nep-mfd New Economics Papers
on Microfinance
Issue of 2018‒04‒09
five papers chosen by
Olivier Dagnelie
Université de Caen

  1. Dangers of a Double-Bottom Line: A Poverty Targeting Experiment Misses Both Targets By Dean Karlan; Adam Osman; Jonathan Zinman
  2. Grain Today, Gain Tomorrow: Evidence from a Storage Experiment with Savings Clubs in Kenya By Shilpa Aggarwal; Eilin Francis; Jonathan Robinson
  3. Empowering the disabled through savings groups: Experimental evidence from Uganda. By Bjorvatn, Kjetil; Tungodden, Bertil
  4. European Small Business Finance Outlook: June 2017 By Kraemer-Eis, Helmut; Lang, Frank; Torfs, Wouter; Gvetadze, Salome
  5. European Small Business Finance Outlook: December 2017 By Kraemer-Eis, Helmut; Botsari, Antonia; Gvetadze, Salome; Lang, Frank; Torfs, Wouter

  1. By: Dean Karlan; Adam Osman; Jonathan Zinman
    Abstract: Two for-profit Philippine social enterprises, aiming to demonstrate corporate social responsibility by increasing microlending to the poor, incorporated a widely-used poverty measurement tool into their loan applications and tested the tool using randomized training content. Treated loan officers were instructed why and how to use the tool for targeting; control group training merely labelled the tool “additional household information”. The targeting training backfired, leading to no additional poor applicants and lower-performing loans. Descriptive evidence suggests the targeting training exacerbated loan officer misperceptions and multitasking problems. Our results help explain why corporate social responsibility efforts are often siloed from core operations.
    JEL: D12 D22 D92 G21 O12 O16
    Date: 2018–03
    URL: http://d.repec.org/n?u=RePEc:nbr:nberwo:24379&r=mfd
  2. By: Shilpa Aggarwal; Eilin Francis; Jonathan Robinson
    Abstract: Many farmers in the developing world lack access to effective savings and storage devices. Such devices might be particularly valuable for farmers since income is received as a lump sum at harvest but expenditures are incurred throughout the year, and because grain prices are low at harvest but rise over the year. We experimentally provided two saving schemes to 132 ROSCAs in Kenya, one designed around communally storing maize and the other around saving cash for inputs. About 56% of respondents took up the products. Respondents in the maize storage intervention were 23 percentage points more likely to store maize (on a base of 69%), 37 percentage points more likely to sell maize (on a base of 36%) and (conditional on selling) sold later and at higher prices. We find no effects of the individual input savings intervention on input usage, likely because baseline input adoption was higher than expected.
    JEL: D14 O12 O13 O16
    Date: 2018–03
    URL: http://d.repec.org/n?u=RePEc:nbr:nberwo:24391&r=mfd
  3. By: Bjorvatn, Kjetil (Dept. of Economics, Norwegian School of Economics and Business Administration); Tungodden, Bertil (Dept. of Economics, Norwegian School of Economics and Business Administration)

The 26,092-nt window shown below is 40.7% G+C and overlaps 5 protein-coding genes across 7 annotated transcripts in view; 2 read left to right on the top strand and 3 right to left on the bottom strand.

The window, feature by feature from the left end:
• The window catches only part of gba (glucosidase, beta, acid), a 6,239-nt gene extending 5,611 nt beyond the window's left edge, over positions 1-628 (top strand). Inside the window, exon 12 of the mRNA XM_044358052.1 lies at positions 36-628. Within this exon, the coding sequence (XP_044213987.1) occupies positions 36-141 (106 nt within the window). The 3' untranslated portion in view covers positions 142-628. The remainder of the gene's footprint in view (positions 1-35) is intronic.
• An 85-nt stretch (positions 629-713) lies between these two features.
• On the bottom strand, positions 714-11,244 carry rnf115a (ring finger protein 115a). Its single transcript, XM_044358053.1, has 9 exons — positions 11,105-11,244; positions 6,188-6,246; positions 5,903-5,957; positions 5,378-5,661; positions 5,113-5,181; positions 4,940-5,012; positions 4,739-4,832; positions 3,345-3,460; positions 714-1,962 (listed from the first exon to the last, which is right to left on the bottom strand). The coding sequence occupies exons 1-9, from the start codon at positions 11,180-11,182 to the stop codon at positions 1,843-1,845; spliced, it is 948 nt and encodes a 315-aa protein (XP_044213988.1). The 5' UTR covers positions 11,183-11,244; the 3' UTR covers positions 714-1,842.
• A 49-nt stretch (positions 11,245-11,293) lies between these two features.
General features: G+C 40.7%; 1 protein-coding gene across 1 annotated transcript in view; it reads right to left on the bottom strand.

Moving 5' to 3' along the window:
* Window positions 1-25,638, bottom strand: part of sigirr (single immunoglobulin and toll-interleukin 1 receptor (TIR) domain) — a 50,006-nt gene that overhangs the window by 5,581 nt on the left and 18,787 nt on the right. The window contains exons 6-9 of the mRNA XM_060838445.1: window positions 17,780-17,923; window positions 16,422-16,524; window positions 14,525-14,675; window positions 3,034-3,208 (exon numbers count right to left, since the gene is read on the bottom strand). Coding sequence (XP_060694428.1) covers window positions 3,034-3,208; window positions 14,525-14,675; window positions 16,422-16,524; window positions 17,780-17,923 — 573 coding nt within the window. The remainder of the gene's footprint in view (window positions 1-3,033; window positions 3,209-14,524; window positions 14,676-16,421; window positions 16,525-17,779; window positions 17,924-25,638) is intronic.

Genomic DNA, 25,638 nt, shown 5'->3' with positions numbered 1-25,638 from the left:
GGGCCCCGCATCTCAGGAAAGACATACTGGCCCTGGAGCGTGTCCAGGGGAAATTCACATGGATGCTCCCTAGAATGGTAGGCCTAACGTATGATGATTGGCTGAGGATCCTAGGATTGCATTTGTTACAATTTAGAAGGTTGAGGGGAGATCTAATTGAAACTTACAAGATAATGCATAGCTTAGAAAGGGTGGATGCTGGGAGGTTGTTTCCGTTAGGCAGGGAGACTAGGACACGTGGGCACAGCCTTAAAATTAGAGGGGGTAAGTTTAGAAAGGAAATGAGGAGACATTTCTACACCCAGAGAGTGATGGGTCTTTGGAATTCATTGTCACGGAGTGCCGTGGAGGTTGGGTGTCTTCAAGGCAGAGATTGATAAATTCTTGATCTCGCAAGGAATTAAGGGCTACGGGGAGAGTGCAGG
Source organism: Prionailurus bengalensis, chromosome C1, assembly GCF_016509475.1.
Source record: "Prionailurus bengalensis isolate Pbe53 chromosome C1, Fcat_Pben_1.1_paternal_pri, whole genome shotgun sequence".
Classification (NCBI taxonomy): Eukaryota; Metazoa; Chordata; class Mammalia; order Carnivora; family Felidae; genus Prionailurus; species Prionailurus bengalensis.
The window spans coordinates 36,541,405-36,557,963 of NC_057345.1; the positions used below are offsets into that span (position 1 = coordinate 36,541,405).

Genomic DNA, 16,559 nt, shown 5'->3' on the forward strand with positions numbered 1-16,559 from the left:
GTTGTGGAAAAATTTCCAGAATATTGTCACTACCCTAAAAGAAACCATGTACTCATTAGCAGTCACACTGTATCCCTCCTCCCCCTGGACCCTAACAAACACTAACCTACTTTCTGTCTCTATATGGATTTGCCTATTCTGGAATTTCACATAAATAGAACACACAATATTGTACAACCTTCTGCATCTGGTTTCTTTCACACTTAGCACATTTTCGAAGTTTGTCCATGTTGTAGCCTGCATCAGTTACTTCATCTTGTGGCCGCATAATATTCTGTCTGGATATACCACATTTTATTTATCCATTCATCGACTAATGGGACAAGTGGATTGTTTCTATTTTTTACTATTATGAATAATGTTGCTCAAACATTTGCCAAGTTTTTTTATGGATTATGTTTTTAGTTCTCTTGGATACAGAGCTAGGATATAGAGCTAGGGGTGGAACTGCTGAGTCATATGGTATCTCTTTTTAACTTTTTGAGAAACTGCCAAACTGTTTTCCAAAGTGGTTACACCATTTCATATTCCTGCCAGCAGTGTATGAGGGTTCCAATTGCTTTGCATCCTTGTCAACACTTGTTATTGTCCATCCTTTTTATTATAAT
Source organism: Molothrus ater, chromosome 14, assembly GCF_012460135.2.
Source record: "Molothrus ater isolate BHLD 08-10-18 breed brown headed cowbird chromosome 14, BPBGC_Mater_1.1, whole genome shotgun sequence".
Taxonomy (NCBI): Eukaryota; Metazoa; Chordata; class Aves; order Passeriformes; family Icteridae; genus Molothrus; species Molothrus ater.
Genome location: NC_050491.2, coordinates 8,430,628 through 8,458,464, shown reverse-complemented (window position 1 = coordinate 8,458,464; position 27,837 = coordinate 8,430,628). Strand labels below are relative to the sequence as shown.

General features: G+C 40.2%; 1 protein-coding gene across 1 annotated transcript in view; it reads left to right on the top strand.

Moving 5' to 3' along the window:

Abstract: We report from the first randomized controlled trial of a development program targeting people with disabilities: a village savings‐ and loans program in rural Uganda. We find that it has had a strong, positive impact on the lives of the disabled participants,through providing access to financial services and strengthening locus of control. Our results suggest that such programs may represent a promising tool to empowering people living with disabilities in developing countries, but also that more comprehensive measures may be needed to overcome taste‐based discrimination against disabled individuals.
    Keywords: Uganda; Development program; disabled people
    JEL: J14
    Date: 2018–03–14
    URL: http://d.repec.org/n?u=RePEc:hhs:nhheco:2018_005&r=mfd
  4. By: Kraemer-Eis, Helmut; Lang, Frank; Torfs, Wouter; Gvetadze, Salome
    Abstract: This European Small Business Finance Outlook (ESBFO) provides an overview of the main markets relevant to EIF (equity, guarantees, securitisation, microfinance). It is an update of the ESBFO December 2016. We start by discussing the general market environment, then look at the main aspects of equity finance and guarantees/SME Securitisation (SMESec). Finally, before we conclude, we briefly highlight important aspects of microfinance in Europe.
    Date: 2017
    URL: http://d.repec.org/n?u=RePEc:zbw:eifwps:201743&r=mfd
  5. By: Kraemer-Eis, Helmut; Botsari, Antonia; Gvetadze, Salome; Lang, Frank; Torfs, Wouter
    Abstract: This European Small Business Finance Outlook (ESBFO) provides an overview of the main markets relevant to EIF (equity, guarantees, securitisation, microfinance). It is an update of the June 2017 ESBFO edition. We start by discussing the general market environment, then look at the main aspects of equity finance and guarantees/SME Securitisation (SMESec). Finally, before we conclude, we briefly highlight important aspects of microfinance in Europe and – for the first time and due to the rising importance of the segment – we complement our analysis by a chapter on Fintech.
    Date: 2017
    URL: http://d.repec.org/n?u=RePEc:zbw:eifwps:201746&r=mfd

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